Customer Reviews


170 Reviews
5 star:
 (106)
4 star:
 (34)
3 star:
 (19)
2 star:
 (8)
1 star:
 (3)
 
 
 
 
 
Average Customer Review
Share your thoughts with other customers
Create your own review
 
 

The most helpful favorable review
The most helpful critical review


44 of 52 people found the following review helpful
5.0 out of 5 stars How to change the world
There are so many things in the world that want changing -- how does a young, committed college graduate decide where to begin? Jacqueline Novogratz was an international credit banker on the fast track with Chase Manhattan Bank, but her work in Brazil showed her that big commercial banks had nothing to offer the poor. Having always planned to change the world, she turned...
Published on December 4, 2008 by Linda Bulger

versus
160 of 177 people found the following review helpful
2.0 out of 5 stars I really wanted to love this book.
I really wanted to love this book. I've been a big fan of Jacqueline Novogratz ever since I started reading about the Acumen Fund's work while serving in the Peace Corps in central Africa. In the years since, I've been working for a global health organization in several countries and read up on developments in this field regularly - and like Novogratz, I'm a UVA grad! And...
Published on March 21, 2009 by Blair


‹ Previous | 1 217 | Next ›
Most Helpful First | Newest First

160 of 177 people found the following review helpful
2.0 out of 5 stars I really wanted to love this book., March 21, 2009
By 
Blair (Chapel Hill, NC) - See all my reviews
I really wanted to love this book. I've been a big fan of Jacqueline Novogratz ever since I started reading about the Acumen Fund's work while serving in the Peace Corps in central Africa. In the years since, I've been working for a global health organization in several countries and read up on developments in this field regularly - and like Novogratz, I'm a UVA grad! And getting my MBA! I thought I'd eat this book up.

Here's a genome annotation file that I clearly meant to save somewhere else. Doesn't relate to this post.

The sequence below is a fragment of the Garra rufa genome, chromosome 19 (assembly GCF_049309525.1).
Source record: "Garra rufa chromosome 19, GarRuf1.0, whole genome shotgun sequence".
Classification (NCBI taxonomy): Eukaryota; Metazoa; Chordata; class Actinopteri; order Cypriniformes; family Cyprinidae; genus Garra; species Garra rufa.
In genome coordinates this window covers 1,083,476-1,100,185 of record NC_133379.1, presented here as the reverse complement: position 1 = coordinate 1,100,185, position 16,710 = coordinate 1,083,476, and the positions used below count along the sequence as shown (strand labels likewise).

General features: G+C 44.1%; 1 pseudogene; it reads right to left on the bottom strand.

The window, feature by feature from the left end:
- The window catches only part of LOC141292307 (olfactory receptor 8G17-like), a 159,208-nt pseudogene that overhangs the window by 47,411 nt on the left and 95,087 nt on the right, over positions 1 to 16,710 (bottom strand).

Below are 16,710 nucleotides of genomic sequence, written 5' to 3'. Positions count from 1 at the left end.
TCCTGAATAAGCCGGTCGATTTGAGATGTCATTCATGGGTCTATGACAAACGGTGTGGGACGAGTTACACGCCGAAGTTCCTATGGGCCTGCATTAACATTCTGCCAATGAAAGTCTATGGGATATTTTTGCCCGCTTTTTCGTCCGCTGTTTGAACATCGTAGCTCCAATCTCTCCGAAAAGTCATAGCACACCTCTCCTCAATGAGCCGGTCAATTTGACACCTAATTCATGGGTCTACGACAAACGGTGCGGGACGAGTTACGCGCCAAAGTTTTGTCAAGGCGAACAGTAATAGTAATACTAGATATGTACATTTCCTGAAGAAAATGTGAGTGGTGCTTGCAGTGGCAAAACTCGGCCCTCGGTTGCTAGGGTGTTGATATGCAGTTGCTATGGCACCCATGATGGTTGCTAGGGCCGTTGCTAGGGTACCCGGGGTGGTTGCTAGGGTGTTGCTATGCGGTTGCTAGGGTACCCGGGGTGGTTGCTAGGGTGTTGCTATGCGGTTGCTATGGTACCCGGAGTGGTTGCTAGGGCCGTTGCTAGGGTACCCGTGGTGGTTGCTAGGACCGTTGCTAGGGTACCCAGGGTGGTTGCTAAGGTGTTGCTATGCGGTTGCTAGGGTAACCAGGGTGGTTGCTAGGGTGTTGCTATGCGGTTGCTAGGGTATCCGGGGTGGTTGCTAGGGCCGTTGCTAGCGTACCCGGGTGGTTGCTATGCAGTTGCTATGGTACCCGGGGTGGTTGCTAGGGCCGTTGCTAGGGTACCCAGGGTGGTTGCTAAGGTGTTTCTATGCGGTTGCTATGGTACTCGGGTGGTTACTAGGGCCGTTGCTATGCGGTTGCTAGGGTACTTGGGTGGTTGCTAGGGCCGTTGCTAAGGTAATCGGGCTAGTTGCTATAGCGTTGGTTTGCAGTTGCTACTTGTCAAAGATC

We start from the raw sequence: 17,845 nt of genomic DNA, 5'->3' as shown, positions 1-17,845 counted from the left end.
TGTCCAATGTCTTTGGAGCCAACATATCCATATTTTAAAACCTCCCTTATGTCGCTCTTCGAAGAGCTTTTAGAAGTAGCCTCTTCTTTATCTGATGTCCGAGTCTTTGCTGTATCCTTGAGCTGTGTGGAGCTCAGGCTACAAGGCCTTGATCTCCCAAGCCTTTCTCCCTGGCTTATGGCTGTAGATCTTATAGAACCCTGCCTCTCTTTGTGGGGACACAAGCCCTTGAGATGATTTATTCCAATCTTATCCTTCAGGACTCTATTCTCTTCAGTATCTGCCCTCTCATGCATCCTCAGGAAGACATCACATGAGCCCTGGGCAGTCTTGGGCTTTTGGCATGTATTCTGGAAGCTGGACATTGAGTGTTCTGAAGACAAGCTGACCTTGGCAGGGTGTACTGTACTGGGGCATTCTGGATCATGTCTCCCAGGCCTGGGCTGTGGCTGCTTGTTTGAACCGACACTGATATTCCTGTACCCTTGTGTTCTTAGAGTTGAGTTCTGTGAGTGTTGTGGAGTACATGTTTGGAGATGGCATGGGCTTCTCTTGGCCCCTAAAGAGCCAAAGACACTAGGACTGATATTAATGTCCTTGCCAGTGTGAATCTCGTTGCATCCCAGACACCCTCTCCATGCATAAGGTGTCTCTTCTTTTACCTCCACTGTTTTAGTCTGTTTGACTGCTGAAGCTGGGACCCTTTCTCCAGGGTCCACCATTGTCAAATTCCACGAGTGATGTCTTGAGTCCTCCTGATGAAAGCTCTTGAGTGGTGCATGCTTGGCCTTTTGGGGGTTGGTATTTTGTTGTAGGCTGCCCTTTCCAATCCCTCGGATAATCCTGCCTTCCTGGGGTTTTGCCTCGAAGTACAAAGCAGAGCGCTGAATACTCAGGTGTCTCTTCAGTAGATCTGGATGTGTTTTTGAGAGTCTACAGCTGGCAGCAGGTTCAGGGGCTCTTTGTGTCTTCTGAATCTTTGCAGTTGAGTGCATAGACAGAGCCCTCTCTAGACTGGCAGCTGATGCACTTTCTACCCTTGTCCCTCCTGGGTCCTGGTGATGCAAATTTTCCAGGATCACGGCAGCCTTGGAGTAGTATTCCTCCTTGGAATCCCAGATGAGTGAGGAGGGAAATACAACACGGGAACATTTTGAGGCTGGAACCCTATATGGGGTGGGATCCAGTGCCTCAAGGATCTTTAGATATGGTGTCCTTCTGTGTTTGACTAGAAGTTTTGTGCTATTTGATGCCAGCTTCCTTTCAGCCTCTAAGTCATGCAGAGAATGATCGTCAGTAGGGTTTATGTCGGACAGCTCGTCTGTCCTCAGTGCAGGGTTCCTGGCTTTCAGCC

What first struck me was that this book is much less about the developing world (to say nothing of the Acumen Fund) than it is about Novogratz herself. The author is not a gifted writer, as others have pointed out, and the constant attempts at vivid descriptions of scenes of Africa and India become very tiresome. They also lend to the strong theme of the author's utter naivete. Novogratz seems to be constantly shocked or surprised when something she tries doesn't work, and nevertheless repeats the same self-sure pattern of presumption on her next "project."

I was an innocent abroad once too. The developing world, especially Africa, has a steep learning curve... but it's one that the author, from her luxury accommodations in the capital, jet-setting between countries as an overpaid ADB "consultant," hobnobbing with expat (read: white) elites in tennis clubs and fancy restaurants where local Kenyans/Rwandans/Tanzanians/etc. are nonexistent, never seems to overcome. She's exactly the type of foreign "expert" which she skewers early in the book (and whom exasperates the rest of us in this field). My eyes became sore from so much rolling, hearing her wax eloquent about local people and cultures to which she clearly has little true exposure or understanding of.